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More than 11,000 people have died in Syria and Turkey this week after a strong earthquake brought buildings down and trapped people amid frigid temperatures. The scope of this already massive tragedy is expected to grow as more people are found in the rubble.
The pain and suffering are overwhelming. Lives lost. Homes destroyed. Family members trapped or missing. According to international officials, as many as 23 million people — that’s the state of Maine roughly 17 times over — have been impacted. The word “disaster” seems insufficient in capturing the extent of the devastation and despair.
“We could hear their voices, they were calling for help,” Ali Silo heartbreakingly told the Associated Press about two relatives who did not survive in Nurdagi, a town in southern Turkey.
For many in the region, it is yet another tragedy heaped on years of chaos. Silo came to Turkey a decade ago from Syria, where civil war has displaced millions of people. How much suffering must people endure?
“This is a crisis on top of multiple crises in the affected region,” Adelheid Marschang, a World Health Organization official, said in Switzerland this week.
These thousands of deaths are no less tragic because they are thousands of miles away. If anyone needs a reminder of the human toll, of the way that a crisis halfway around the world sends shockwaves that reach us here in Maine, consider Tuesday’s story from BDN reporter Kathleen O’Brien. It details the dreadful situation facing Bangor City Councilor Dina Yacoubagha, who as of Tuesday was still waiting for news of some family in Syria.
“I was terrified for every one of my family members and wondering if they’re safe,” she said. “I know people are struggling in Syria. The financial situation is awful and this is something my family and the country doesn’t need.”
Yacoubagha, who is originally from Syria and first came to the U.S. when she was 26, said her immediate family is safe but other loved ones were waiting to be rescued as of Monday night.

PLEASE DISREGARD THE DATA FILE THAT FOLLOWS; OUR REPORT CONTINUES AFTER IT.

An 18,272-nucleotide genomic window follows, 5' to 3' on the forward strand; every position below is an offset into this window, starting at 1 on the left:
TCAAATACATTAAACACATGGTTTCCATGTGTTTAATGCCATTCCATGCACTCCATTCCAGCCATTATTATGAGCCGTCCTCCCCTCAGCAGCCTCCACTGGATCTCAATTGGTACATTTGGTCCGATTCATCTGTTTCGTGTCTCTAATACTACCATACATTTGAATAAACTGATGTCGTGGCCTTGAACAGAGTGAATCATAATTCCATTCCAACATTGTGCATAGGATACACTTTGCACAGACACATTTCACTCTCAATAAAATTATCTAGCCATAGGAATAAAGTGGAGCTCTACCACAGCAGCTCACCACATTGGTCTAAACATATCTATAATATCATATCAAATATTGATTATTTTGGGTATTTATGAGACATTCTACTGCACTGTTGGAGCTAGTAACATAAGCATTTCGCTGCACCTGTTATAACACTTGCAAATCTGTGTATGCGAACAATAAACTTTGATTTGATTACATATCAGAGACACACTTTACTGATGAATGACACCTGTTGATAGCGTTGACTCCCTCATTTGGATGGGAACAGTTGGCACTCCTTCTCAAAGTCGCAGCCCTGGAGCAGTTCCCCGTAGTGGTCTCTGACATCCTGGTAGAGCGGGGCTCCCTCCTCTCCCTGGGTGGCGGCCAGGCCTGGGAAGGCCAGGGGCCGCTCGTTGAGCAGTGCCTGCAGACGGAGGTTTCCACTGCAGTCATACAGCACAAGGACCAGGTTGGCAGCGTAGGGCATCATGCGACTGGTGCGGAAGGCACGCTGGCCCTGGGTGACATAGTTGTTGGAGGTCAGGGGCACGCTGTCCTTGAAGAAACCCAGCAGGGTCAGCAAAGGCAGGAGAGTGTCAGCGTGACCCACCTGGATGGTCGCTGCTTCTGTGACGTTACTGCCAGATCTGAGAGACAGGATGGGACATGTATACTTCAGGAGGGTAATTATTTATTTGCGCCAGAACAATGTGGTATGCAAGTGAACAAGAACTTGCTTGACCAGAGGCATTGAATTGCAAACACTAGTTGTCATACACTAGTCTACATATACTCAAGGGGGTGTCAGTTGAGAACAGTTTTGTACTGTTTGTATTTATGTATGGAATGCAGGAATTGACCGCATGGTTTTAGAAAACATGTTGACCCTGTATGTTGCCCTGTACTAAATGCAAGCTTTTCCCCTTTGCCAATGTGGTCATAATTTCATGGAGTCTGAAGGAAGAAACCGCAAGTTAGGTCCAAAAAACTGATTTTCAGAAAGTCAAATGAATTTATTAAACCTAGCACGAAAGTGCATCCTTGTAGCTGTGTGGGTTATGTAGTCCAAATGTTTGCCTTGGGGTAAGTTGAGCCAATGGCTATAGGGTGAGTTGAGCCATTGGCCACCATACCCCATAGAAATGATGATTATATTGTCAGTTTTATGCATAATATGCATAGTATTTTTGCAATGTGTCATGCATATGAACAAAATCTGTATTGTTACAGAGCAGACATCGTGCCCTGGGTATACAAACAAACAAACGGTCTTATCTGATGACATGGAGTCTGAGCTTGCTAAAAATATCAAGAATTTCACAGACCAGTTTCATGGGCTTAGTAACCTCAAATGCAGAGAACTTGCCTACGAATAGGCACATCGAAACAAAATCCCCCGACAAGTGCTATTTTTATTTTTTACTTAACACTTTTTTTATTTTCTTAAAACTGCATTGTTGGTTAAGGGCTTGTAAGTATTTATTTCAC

“I’m fortunate that my immediate family is safe physically, but I know the emotional and mental impact of this disaster isn’t going to go away any time soon,” she said. “Losing loved ones in collapsed buildings is going to be a constant reminder of this tragedy.”
Watching a tragedy like this unfold elsewhere can make us feel helpless, and hopeless. But even in moments of devastation, there are people helping and providing hope. Videos and photos of rescuers pulling people from the wreckage have provided some much-needed inspiration amid the pain. International aid and aid workers have started pouring in as well.
While it may not seem like there is much we can do from here in Maine, we can help the helpers. For example, PBS has compiled a list of organizations that people can donate to following the earthquake, including UNICEF, the Turkish Red Crescent, The Syrian American Medical Society and Doctors Without Borders. Yacoubagha hopes that people in Syria and Turkey will receive equal humanitarian aid, and we share that hope.
The human suffering caused by this earthquake transcends international boundaries, religions, disagreements between governments and many other invented fault lines that too often are drawn between us. Hopefully, the response will prove that the forces binding us together — like good will, charity and our shared humanity — are stronger than what divides us.